Approaches to deploying Sql Server database code

When you deploy your Sql Server code, there are two approaches, there is the manual way and the automated “compare & deploy” way.


The manual way is where you track what changes you have made and when you want to release, build a script or set of scripts which contain the updates. If you are modifying objects then you should use alter or drop/create and you need to manually create rollback scripts (should you need them).

I don’t like the manual method because:

  • If you work in a team, someone needs to co-ordinate what changes are being deployed
  • It is really easy to forget something and not include it in the deployment
  • The change scripts for each deployment are stored and to get to a particular point in time, you need to apply the base scripts and then all the updates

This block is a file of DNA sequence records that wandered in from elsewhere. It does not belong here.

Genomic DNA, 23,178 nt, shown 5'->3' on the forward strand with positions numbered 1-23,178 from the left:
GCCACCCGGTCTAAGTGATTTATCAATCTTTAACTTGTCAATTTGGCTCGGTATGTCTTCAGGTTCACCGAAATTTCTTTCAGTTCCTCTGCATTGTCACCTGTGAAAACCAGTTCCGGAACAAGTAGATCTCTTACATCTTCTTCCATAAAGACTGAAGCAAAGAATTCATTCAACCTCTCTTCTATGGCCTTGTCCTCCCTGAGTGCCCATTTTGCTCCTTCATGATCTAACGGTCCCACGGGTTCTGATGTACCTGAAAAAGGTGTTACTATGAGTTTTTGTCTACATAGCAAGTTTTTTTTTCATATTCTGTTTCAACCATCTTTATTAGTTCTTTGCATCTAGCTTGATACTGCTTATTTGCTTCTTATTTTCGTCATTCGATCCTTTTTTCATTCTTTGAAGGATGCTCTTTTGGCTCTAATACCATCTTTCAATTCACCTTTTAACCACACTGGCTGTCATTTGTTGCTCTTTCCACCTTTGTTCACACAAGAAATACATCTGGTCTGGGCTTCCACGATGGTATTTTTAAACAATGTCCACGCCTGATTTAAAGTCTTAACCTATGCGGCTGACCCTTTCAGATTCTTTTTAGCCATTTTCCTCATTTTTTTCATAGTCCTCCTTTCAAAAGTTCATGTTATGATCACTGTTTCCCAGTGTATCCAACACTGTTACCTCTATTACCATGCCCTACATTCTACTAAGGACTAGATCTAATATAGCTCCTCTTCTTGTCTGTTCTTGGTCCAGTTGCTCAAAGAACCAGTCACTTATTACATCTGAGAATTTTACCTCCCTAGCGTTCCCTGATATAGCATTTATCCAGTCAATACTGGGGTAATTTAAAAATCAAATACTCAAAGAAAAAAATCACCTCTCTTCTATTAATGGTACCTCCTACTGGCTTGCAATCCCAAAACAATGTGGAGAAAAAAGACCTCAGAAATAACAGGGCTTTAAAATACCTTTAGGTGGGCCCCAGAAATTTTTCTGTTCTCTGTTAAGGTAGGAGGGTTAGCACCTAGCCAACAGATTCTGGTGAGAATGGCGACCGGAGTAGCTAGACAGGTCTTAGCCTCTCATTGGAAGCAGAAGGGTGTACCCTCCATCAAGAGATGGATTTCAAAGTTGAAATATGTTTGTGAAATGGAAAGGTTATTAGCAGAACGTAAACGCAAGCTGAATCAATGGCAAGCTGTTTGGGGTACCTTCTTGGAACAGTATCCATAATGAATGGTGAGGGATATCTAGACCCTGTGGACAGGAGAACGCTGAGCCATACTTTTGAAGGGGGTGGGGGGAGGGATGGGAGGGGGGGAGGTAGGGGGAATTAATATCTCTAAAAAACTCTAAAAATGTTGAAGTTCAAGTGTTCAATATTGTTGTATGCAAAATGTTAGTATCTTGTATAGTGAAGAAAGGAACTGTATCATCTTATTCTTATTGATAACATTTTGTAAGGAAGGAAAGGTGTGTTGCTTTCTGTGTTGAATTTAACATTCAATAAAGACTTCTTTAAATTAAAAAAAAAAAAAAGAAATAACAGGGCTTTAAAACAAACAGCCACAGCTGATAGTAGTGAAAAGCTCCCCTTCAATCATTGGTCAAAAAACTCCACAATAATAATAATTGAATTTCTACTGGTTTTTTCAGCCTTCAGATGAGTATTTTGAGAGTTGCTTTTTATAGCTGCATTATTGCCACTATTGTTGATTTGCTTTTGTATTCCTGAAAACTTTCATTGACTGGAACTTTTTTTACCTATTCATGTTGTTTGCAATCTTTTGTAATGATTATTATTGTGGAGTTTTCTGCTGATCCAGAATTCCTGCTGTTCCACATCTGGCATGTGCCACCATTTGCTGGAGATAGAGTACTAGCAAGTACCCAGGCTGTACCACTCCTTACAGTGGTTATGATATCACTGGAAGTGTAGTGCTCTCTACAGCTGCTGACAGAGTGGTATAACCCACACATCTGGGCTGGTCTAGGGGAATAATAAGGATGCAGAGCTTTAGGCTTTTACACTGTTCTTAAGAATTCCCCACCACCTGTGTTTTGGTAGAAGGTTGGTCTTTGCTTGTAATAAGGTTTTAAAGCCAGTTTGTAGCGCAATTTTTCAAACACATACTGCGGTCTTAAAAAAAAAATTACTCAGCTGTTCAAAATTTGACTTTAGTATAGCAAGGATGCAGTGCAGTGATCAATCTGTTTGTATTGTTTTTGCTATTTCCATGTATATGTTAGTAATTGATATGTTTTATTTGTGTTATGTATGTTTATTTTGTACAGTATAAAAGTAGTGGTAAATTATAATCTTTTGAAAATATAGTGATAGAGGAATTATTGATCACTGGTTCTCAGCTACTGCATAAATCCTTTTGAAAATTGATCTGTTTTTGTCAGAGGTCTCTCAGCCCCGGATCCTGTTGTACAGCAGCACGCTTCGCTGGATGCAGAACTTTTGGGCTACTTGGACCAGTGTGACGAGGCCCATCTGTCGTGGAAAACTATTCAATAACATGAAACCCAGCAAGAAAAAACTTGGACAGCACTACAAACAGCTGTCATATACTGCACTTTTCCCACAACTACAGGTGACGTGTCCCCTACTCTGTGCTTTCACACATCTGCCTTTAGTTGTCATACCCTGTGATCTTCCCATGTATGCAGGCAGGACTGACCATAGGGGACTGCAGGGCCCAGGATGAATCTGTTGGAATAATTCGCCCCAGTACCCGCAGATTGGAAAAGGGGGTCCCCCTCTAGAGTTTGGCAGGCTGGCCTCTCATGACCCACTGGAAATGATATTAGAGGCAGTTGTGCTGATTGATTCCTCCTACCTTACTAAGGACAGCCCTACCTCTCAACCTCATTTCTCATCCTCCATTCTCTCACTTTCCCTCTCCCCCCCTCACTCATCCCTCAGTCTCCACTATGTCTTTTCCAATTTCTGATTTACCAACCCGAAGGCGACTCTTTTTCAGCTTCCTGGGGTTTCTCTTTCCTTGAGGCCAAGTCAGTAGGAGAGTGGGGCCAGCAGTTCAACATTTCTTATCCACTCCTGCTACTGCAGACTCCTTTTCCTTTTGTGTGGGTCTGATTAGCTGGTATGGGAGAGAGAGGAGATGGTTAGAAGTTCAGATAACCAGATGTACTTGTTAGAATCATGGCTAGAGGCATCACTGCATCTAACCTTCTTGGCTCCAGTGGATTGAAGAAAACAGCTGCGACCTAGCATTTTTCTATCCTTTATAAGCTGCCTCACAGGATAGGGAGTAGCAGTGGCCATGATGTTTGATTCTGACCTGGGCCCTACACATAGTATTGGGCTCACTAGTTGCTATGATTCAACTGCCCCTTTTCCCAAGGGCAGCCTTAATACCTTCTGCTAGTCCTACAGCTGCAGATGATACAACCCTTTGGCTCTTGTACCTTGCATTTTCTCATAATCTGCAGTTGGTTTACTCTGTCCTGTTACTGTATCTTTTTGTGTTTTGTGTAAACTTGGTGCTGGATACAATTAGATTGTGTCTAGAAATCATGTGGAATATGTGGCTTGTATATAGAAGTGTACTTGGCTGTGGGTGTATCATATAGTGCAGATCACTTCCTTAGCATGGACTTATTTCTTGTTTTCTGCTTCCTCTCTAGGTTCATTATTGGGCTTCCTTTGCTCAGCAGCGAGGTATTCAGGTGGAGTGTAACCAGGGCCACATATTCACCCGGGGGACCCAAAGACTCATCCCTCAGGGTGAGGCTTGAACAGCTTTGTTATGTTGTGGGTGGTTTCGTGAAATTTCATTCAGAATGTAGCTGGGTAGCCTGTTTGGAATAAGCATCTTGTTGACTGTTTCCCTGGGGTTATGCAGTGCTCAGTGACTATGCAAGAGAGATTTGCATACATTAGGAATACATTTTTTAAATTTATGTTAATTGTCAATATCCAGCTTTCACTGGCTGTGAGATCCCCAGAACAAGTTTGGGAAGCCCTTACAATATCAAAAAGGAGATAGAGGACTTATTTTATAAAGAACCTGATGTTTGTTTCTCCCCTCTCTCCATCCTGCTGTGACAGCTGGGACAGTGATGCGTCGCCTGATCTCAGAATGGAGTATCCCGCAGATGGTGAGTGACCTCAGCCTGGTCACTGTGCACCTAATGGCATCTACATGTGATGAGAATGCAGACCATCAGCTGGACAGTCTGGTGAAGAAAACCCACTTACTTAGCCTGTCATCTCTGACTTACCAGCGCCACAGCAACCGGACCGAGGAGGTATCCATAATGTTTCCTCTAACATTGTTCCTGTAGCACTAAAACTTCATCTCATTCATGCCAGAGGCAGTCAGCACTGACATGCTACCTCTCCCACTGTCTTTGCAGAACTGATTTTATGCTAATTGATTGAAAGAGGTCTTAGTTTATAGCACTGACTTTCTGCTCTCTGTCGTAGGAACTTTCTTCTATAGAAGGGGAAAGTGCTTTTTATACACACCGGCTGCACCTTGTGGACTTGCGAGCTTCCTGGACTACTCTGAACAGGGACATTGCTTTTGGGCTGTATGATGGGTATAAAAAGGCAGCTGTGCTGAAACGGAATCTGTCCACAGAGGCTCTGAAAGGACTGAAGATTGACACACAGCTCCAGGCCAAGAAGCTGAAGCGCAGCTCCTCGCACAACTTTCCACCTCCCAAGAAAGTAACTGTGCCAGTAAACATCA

• Manual = Error prone, I have no statistics to show you but it is a fact, believe it

I do like the manual method because sometimes you want to do something that a tool cannot, for instance you want to archive data so you can do things like migrating it in chunks or in smaller transactions. You might have a better way of adding a table or be better at working out what operations can be done on or offline such as changing some columns metadata.

Compare / Merge

I like the compare merge method because:

  • I can work in a team, we can all check our code in and a tool works out what code to deploy.
  • No one has to gather the changes and can forget to include something, if it is checked in then it goes in the deploy
  • I can include whatever manual scripts I like because I “build the deployment pipeline and I decide”
  • I can use the same system to generate rollback scripts automatically
  • I trust the tools I use (sqlpackage.exe or sqlcompare.exe) and they are not error prone
  • It is really easy to get a database into the current state, like 1 step setup easy

I don’t like the compare merge method because I sometimes have to think about changes and manually script them.

Manual is Sad Face Automated is a Happy Face